Insomnia Research News

Learn about insomnia, sleep deprivation and other sleep problems. See the latest research on causes and possible cures including new treatment options.
Insomnia News -- ScienceDaily
  1. Special activity trackers can be used to fairly accurately determine the respiratory rate of people while they sleep. In the future, activity trackers could be used to detect the early stages of a disease, as a person's respiratory rate can indicate signs of an undetected medical problem.
  2. A study found a significant increase in the number of online search queries for 'insomnia' between April and May 2020, when governments across the U.S. and around the world implemented stay-at-home orders in response to the COVID-19 pandemic.
  3. Melatonin is used as a dietary supplement to promote sleep and get over jet lag, but nobody really understands how it works in the brain. Now, researchers show that melatonin helps worms sleep, too, and they suspect they've identified what it does in us.
  4. Healthy sleep habits are associated with a lower risk of heart failure. Adults with the healthiest sleep patterns (morning risers, sleeping 7-8 hours a day and no frequent insomnia, snoring or excessive daytime sleepiness) experienced a 42% reduction in the risk of heart failure compared to those with unhealthy sleep patterns.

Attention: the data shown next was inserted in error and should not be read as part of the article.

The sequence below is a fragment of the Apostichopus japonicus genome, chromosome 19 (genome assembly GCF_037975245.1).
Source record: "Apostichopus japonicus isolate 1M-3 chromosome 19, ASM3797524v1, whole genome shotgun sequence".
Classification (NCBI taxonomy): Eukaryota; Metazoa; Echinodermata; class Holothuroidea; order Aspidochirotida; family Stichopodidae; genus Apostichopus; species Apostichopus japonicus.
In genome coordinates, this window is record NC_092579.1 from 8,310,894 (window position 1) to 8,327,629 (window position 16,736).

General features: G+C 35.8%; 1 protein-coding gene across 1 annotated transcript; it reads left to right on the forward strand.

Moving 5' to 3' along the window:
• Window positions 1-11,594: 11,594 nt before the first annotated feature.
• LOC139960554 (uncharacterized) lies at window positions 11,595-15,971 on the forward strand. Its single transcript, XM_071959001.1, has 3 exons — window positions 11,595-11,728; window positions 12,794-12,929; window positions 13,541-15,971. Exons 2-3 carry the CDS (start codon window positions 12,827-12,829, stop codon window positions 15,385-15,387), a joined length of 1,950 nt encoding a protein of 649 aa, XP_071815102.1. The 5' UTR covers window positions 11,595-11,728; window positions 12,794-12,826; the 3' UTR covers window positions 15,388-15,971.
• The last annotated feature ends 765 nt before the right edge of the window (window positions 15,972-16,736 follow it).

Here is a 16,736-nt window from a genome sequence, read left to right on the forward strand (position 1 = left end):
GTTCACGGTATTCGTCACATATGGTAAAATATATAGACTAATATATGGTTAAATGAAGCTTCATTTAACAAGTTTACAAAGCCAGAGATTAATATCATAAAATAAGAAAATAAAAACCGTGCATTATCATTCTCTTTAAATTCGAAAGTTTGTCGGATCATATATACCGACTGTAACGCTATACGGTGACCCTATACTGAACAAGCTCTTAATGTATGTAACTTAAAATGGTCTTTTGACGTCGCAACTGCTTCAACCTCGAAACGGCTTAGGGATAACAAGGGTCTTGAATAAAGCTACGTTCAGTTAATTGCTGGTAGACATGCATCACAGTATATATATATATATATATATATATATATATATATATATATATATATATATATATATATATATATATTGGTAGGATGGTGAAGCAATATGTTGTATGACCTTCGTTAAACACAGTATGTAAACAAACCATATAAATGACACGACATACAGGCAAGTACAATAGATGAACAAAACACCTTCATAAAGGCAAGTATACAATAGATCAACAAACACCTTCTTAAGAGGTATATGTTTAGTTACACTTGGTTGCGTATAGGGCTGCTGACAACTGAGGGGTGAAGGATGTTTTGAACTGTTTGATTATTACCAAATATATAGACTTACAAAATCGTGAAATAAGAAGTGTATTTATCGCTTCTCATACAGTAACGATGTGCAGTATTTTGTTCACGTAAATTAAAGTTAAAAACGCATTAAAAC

5. The question of sleep apnea as the risk factor for COVID-19 arose in a study conducted in Finland on patients of the first wave of the pandemic.
  6. A new study suggests that melatonin, a hormone that regulates the sleep-wake cycle and is commonly used as an over-the-counter sleep aid, may be a viable treatment option for COVID-19.
  7. People with delayed sleep phase disorder are unable to fall asleep until late at night (often after 2 a.m.) and have difficulty getting up in the morning. In 2017, scientists discovered a surprisingly common mutation that causes this sleep disorder by altering a key component of the biological clock that maintains the body's daily rhythms. Now, a new study reveals the molecular mechanisms involved and point the way toward potential treatments.
  8. More than half of young adults at risk for alcohol-related harm report symptoms of insomnia. Cognitive behavioral therapy (CBT) is one of the first-line treatments for insomnia, but it's never been tested on young adults who are actively drinking. Researchers evaluated CBT's effect on young adult binge drinkers with insomnia to determine if this treatment can improve their sleep and potentially affect alcohol use outcomes.

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